With Bridgnorth Walk Day fast approaching I thought it would be fitting to focus on the good people behind the organisation of this unique event which is now in its 45th year.
With this in mind, I spent a fascinating morning with Bridgnorth veteran Phil Rutter who has been involved with the walk since its inception, and who not only regaled me with tales about the walk, but gave me a remarkable insight into Bridgnorth over the last 80 years…
The Bridgnorth Walk was the brainchild of Guy Trotman and The Rev. Walter Gould, who, flushed with the British sporting success of 1966, thought this would be a good one-off event intended to raise funds for the building of St Leonard’s Church Hall on Racecourse Drive. With 250 walkers, a sum of £1800 was raised, and it was decided to make this an annual event – and what a legacy Rev. Gould has left the town! The walk signifies a great coming together of the community; the 22-mile round trip is simultaneously achievable yet challenging, which is probably one of the reasons why it has proved so popular and holds such a special place in the hearts of Bridgnorth folk.
On the financial front, the Bridgnorth Walk is one of the longest standing, independent and unique fundraising vehicles in the country. With a regular participation of 1200 senior and 300 junior walkers, it is responsible for raising thousands of pounds for good causes, with the 2010 Walk coming in at £115,000. In fact Phil and I had a go at estimating just how much over the course of its history – and we reckon it must be well over the million mark.
Phil helped out as a Marshal on the very first walk, did the walk himself on the 3rd year, took up the reigns as Treasurer for the 4th year and has remained on the committee ever since – a service of over 40 years! Phil was very keen to stress that there were and remain so, some very key players involved throughout the history of the walk, without whom the Bridgnorth Walk would have folded: Fred Mold, Charles Fothergill, Christopher Steward, Robert Davies, Cath Morris, Barbara Atkinson, June Cowell and particularly over the last decade, Derek Moorhouse and Peter Davidson, and he is delighted that there are now some enthusiastic newcomers to the committee, chiefly as there is now so much red tape associated with staging the event.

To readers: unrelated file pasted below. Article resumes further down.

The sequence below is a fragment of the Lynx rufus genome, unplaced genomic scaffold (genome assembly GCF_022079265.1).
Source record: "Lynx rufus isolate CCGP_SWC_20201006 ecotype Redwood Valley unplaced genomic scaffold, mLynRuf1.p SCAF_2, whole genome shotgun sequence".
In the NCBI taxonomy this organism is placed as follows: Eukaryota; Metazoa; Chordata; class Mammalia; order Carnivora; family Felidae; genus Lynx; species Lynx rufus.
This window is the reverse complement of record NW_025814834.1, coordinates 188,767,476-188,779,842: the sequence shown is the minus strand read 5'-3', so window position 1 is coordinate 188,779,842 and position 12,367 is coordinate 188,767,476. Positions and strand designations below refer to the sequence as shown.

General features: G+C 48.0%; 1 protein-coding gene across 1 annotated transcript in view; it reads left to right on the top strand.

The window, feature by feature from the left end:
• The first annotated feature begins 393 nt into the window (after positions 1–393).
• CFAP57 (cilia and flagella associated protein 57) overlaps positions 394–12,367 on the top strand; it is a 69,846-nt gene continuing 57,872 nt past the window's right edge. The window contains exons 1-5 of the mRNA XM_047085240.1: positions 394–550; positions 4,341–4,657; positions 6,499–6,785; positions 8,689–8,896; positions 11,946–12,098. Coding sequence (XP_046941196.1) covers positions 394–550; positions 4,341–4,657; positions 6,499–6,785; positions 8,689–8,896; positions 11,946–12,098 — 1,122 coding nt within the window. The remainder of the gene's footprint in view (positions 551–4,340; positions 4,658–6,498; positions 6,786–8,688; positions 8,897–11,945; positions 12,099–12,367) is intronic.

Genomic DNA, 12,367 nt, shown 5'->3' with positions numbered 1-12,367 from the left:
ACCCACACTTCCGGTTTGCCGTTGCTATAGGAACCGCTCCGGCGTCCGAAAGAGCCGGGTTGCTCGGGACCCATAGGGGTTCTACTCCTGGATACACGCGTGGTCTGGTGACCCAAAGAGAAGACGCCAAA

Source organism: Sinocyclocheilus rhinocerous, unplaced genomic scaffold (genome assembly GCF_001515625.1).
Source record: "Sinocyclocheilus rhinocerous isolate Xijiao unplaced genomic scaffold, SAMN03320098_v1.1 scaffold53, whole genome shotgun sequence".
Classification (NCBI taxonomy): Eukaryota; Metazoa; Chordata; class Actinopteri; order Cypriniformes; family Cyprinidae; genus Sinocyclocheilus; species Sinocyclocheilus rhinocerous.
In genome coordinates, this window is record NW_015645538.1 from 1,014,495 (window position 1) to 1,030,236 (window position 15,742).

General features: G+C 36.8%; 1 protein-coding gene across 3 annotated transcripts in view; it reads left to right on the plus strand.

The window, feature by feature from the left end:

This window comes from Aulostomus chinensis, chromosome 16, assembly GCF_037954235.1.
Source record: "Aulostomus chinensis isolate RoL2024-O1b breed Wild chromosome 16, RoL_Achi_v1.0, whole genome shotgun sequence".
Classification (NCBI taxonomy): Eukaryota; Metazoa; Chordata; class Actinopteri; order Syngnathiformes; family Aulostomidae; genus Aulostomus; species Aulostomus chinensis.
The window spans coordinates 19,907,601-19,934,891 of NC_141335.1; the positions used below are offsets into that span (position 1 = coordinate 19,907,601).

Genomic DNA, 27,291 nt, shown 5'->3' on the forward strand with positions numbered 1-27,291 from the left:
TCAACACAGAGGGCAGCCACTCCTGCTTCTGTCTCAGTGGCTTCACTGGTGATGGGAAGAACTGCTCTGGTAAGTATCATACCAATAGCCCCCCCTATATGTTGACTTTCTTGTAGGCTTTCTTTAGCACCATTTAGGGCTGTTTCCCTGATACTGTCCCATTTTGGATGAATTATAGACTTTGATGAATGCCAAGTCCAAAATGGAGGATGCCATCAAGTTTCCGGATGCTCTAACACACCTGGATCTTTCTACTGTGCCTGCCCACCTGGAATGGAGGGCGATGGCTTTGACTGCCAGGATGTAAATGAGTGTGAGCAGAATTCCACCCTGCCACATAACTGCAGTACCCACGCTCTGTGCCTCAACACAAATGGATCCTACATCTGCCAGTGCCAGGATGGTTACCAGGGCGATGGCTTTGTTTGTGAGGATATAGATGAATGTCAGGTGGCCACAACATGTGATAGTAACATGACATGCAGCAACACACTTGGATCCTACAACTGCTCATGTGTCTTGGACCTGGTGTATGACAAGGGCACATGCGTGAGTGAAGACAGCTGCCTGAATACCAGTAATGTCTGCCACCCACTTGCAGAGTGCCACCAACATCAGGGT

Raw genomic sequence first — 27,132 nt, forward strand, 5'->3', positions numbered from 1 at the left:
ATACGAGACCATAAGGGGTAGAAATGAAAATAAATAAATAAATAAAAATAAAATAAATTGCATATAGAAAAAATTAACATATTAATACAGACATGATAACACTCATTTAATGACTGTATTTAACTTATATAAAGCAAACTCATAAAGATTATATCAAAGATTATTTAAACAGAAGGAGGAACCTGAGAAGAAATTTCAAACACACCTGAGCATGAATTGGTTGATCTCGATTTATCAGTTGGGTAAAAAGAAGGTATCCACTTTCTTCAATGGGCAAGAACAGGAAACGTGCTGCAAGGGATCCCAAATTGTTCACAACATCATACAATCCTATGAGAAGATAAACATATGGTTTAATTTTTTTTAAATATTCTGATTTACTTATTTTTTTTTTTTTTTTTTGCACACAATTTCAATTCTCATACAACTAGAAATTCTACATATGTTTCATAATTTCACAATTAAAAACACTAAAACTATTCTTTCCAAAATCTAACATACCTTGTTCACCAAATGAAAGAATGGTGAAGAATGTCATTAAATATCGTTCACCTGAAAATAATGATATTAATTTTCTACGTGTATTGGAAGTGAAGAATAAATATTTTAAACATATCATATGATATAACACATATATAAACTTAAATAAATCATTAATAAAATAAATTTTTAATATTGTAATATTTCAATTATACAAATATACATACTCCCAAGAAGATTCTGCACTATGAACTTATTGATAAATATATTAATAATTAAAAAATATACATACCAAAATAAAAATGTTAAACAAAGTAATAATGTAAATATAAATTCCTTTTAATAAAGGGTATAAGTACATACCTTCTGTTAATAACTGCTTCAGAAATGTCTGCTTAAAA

Phil has lots of tales to tell about various things that have happened over the course of the Walk’s history; the junior winner who never went to the top, the fancy dress costumes we see every year and the impressive track record of Sherpa Stevens who has completed every one of the 44 walks, not to mention Andy Rawlings with his impressive 13 year record of winning.
As Treasurer and committee member, Phil attributes the on-going success and popularity of the walk as such an effective fundraiser to the fact that people have the choice as to which charity they walk for, and that the many volunteers also have the chance to raise money for their cause. Over the years, so many people have given their time, effort and inspiration to the walk that I could probably do about 20 local hero slots – a heartfelt thank you to all who have helped along the journey.
Bridgnorth Save the Children Fund is looking for participants in the Bridgnorth Walk to consider walking in aid of the well known Charity. Spokesperson Elizabeth Patterson said: “Save the Children is needed to help children caught up in emergency situations – particularly the many orphaned children in Japan following the Earth Quake and Tsunami”. If you would like to walk for Save the Children please contact Elizabeth on 01746 765298.